How do we visualize EM radiation?

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What is the best analogy to explain electromagnetic fields? I have seen the depictions of em radiation as perpendicular waves. Do we exist in a huge sphere of em radiation in which waves such as cell phone signals and radio broadcasts can be thought of as spherical ripples that emanate at the speed of light?
 

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ZapperZ
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What is the best analogy to explain electromagnetic fields? I have seen the depictions of em radiation as perpendicular waves. Do we exist in a huge sphere of em radiation in which waves such as cell phone signals and radio broadcasts can be thought of as spherical ripples that emanate at the speed of light?
You have a jumbled mixture of terminology here.

First of all, in your title, you used the term "EM radiation". To me, this means "light", as in electromagnetic wave, in which visible light is a part of. Whenever this is used, then this is a solution to the wave equation derived from Maxwell equations. This is where you get the E and B component of the EM wave being perpendicular to each other. So these are not usually called "perpendicular waves", but rather transverse wave, because the direction of motion of the wave is perpendicular to both the oscillating E and B field components of the wave.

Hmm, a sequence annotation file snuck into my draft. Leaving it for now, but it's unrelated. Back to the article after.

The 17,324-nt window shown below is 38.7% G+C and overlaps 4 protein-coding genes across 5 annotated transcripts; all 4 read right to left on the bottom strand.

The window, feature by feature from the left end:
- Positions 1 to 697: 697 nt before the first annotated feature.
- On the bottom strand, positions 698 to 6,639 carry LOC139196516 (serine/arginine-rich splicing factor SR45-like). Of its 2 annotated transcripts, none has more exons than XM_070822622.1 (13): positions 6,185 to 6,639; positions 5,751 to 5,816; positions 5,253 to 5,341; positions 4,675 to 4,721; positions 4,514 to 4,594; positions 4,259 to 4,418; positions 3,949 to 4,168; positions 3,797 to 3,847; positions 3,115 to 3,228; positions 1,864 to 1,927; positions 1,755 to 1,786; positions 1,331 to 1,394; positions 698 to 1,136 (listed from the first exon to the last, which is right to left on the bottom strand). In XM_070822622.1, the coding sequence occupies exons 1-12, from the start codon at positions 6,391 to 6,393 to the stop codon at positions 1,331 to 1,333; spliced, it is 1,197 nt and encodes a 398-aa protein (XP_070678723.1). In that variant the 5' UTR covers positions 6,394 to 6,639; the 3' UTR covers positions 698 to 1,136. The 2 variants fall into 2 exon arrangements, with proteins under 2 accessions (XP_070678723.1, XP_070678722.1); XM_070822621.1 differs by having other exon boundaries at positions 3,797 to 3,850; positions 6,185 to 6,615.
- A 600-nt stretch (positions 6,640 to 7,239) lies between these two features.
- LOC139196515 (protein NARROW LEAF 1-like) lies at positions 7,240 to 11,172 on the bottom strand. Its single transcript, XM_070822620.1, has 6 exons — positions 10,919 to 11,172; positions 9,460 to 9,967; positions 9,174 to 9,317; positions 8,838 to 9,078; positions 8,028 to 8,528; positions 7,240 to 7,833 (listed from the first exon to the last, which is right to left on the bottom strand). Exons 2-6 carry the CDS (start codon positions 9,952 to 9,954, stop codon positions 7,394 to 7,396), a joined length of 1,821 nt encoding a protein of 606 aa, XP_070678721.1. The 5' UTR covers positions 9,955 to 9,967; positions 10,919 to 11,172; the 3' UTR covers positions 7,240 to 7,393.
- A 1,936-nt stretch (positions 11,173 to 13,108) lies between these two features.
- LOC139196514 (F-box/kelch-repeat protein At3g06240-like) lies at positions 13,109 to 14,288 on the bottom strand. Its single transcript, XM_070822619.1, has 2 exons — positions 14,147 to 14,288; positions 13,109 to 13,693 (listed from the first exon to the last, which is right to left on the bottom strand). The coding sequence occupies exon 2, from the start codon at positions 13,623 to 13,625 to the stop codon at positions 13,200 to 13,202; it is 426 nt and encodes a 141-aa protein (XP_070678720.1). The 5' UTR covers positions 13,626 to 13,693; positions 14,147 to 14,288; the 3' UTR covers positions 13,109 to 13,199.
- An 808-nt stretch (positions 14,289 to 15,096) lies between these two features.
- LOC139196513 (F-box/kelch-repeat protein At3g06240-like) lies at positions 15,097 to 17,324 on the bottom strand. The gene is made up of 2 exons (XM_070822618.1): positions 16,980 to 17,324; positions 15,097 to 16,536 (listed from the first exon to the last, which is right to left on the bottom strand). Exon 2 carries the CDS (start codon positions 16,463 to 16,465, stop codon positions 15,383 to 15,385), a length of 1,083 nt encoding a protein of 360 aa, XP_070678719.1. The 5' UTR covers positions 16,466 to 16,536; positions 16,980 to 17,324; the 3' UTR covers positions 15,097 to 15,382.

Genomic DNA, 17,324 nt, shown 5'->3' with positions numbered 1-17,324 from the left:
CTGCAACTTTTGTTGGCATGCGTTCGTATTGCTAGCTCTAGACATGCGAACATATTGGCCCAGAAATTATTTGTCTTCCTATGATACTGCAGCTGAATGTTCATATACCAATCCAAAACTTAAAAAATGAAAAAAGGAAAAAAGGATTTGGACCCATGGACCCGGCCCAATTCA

But by saying that, it also means that ALL wave properties apply to this "EM radiation", including the relevant boundary conditions. A wave propagating in "free space" has different geometry than a wave coming off an antenna, and has a different geometry than a wave in a waveguide. You also have a difference between traveling wave and standing wave. An EM wave coming out of an antenna is not a "spherical ripple". It may have a circular wave fronts, and there may be some vertical spread in the wave, but most of the energy is directed horizontally due to the geometry of the source. An antenna is typically not a point point source, so it does not produce spherical waves. Again, boundary conditions.

So no, we do not exist in a "... huge sphere of em radiation ... "

Zz.
 
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jtbell
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spherical ripples
The simplest form of electromagnetic radiation is "dipole radiation" produced by an oscillating electric dipole, e.g. a simple radio antenna. Here's an example of the electric field pattern:

Dipole_xmting_antenna_animation_4_408x318x150ms.gif


As you can see, the pattern has a spherical aspect to it, but it's not uniform in all directions. The amplitude and direction of the fields that you observe depend on the direction of your location with respect to the dipole axis (vertical in this example).

A Google search for "dipole radiation" turns up many more pictures and animations. (This one is from the Wikipedia article on dipole antennas.)
 

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sophiecentaur
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As you can see, the pattern has a spherical aspect to it, but it's not uniform in all directions.
You have to spend some time looking at that (good) animation to get the full message. The fields depicted are 'near field' and the funny business at the ends of the dipole shows that the amplitude (increased spacing of the field lines) goes to zero along the axis. It's interesting (or obvious, depending on how it grabs you) how the E lines near the poles point the wrong way and at the poles and not parallel to the wires, like in the rest of the field.
 

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